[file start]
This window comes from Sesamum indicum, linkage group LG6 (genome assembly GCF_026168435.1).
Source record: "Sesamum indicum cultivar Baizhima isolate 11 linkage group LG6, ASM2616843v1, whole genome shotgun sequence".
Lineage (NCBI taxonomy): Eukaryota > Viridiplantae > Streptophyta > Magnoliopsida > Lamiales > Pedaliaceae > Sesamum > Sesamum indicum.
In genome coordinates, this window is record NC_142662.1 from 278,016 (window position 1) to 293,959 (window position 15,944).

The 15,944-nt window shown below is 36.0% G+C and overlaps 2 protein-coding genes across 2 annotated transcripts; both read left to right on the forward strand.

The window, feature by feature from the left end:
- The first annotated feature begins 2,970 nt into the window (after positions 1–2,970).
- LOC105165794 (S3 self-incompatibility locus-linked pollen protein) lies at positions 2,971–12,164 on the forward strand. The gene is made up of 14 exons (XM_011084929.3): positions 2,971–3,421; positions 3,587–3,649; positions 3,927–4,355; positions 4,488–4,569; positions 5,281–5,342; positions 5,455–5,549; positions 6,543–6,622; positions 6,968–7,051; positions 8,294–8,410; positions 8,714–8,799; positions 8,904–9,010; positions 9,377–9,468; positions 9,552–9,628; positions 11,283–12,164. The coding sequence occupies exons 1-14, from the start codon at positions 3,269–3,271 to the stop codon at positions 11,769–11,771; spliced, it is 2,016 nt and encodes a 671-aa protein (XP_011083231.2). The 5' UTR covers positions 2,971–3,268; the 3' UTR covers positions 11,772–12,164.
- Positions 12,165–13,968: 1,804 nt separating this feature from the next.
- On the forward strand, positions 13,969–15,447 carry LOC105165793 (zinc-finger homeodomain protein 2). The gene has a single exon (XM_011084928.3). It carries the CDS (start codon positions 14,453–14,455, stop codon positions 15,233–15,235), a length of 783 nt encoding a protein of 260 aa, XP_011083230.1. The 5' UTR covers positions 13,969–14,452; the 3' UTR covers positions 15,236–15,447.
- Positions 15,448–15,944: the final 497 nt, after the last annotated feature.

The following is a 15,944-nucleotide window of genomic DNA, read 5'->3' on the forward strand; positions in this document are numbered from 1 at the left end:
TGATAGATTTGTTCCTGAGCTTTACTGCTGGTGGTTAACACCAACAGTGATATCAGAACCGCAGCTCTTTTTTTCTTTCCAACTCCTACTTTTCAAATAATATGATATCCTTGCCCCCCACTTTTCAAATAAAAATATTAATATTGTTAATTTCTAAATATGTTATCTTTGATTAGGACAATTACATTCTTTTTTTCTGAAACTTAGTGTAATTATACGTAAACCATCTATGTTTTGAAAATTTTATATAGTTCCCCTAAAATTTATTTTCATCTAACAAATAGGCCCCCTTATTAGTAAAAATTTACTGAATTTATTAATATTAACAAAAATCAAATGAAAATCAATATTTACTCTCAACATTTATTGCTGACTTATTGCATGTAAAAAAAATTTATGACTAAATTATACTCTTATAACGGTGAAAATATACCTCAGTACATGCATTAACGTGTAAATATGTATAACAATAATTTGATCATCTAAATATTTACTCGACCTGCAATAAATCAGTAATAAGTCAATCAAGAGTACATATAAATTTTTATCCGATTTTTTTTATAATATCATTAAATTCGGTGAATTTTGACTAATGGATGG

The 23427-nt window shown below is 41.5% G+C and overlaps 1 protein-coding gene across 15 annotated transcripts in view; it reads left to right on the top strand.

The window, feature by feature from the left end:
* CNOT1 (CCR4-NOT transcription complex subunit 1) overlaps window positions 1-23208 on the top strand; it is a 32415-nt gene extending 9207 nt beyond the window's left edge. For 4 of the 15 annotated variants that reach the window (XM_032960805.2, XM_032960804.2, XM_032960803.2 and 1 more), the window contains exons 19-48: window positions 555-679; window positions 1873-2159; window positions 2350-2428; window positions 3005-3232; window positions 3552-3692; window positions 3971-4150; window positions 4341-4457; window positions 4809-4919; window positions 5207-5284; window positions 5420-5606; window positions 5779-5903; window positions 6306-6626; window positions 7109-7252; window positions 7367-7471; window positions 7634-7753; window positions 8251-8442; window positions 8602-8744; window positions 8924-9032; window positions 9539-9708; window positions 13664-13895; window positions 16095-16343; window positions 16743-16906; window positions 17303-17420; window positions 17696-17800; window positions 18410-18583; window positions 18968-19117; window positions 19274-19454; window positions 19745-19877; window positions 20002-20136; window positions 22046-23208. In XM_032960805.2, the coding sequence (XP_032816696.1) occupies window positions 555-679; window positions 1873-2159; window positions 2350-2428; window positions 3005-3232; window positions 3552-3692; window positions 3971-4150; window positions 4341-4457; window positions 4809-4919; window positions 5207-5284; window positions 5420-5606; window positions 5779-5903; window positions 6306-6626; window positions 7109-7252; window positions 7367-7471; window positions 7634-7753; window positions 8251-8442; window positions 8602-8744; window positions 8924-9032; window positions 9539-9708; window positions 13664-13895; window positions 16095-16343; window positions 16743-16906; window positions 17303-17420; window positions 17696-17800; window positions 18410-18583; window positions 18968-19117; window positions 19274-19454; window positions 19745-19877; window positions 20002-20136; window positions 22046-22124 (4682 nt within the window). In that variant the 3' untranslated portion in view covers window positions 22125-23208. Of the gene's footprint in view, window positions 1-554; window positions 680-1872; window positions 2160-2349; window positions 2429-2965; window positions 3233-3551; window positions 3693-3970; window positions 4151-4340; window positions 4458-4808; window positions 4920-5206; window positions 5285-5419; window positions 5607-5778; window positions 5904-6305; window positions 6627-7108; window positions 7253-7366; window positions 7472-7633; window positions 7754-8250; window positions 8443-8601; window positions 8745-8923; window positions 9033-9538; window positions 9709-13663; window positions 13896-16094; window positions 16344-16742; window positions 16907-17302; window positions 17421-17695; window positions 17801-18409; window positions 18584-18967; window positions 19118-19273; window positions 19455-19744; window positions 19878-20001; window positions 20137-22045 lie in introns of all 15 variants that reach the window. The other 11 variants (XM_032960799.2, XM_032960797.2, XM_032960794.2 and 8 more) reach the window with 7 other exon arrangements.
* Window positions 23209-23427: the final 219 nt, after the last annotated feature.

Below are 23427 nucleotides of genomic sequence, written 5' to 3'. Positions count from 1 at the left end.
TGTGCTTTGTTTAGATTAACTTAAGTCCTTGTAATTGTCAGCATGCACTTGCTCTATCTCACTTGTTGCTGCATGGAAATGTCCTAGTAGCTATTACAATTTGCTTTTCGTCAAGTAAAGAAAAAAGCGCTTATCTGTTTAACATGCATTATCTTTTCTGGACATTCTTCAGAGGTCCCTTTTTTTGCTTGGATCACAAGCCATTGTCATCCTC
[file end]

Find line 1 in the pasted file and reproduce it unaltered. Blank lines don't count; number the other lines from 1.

This window comes from Sesamum indicum, linkage group LG6 (genome assembly GCF_026168435.1).